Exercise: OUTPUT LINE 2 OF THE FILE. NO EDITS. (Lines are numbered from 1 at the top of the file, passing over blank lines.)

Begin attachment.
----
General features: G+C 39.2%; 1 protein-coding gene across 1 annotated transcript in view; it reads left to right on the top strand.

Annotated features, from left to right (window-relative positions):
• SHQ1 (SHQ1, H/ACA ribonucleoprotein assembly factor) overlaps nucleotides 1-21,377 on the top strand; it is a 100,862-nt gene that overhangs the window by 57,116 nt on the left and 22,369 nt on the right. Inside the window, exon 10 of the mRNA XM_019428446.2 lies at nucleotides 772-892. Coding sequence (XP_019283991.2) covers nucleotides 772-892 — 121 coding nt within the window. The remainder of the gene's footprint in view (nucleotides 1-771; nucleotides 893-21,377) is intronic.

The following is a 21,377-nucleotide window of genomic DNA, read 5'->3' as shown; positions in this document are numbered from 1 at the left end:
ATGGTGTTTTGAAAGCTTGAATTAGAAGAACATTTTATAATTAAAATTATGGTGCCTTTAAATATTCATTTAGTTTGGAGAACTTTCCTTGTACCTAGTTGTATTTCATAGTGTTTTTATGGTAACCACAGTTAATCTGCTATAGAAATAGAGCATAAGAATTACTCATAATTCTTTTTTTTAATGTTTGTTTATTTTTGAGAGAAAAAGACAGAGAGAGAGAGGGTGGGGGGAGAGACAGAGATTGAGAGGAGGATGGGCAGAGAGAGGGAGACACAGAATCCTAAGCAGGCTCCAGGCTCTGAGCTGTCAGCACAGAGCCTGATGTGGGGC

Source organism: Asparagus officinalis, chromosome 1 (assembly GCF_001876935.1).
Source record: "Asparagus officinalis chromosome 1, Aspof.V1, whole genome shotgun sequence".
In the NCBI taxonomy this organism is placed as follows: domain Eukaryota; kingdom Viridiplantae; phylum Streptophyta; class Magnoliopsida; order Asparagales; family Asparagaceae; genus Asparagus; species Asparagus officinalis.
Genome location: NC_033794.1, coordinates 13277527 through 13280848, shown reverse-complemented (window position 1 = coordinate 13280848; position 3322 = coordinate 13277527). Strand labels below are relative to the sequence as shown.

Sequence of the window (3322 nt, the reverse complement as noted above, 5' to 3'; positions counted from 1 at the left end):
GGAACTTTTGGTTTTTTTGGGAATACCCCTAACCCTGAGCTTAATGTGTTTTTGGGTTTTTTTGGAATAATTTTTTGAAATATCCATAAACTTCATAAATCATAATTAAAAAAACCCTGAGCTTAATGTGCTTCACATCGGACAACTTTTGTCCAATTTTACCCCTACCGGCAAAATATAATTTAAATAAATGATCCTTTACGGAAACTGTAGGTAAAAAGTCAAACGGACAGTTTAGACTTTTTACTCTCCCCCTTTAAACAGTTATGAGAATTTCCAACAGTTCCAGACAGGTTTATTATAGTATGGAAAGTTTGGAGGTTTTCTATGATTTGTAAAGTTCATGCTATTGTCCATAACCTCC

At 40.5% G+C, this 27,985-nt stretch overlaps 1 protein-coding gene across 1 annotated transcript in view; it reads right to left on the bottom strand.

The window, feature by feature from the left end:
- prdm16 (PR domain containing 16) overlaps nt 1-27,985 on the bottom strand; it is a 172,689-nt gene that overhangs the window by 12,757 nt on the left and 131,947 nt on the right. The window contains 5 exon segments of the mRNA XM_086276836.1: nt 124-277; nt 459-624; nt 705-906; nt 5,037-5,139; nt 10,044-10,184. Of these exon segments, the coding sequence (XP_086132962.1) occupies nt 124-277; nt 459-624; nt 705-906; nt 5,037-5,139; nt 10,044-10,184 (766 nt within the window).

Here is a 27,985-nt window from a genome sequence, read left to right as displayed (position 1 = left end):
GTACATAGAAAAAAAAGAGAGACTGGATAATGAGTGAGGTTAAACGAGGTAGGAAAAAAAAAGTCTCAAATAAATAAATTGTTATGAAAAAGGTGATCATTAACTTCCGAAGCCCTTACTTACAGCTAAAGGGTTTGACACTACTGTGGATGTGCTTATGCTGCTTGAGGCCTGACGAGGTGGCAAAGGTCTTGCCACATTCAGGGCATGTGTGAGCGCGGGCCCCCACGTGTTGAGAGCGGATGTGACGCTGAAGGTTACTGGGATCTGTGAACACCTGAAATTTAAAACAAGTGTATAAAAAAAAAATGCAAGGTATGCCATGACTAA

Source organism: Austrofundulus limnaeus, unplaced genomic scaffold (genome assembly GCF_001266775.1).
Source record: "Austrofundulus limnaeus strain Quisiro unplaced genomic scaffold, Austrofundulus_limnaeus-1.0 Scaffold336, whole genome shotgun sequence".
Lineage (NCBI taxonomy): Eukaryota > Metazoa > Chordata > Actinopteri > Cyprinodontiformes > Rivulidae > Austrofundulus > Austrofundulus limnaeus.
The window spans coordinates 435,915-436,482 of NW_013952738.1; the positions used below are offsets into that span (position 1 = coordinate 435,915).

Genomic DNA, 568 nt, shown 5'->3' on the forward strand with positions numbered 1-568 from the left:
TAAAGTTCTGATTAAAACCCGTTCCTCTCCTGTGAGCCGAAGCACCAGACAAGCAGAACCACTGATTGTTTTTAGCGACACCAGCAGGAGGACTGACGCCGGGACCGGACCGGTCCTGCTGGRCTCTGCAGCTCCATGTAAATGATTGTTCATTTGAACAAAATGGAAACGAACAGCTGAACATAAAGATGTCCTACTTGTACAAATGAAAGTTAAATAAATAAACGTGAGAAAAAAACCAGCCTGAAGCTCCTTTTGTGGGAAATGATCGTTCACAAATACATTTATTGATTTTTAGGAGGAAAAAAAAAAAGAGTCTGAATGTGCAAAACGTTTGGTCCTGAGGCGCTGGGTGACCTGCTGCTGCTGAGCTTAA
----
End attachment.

Annotated features, from left to right (window-relative positions):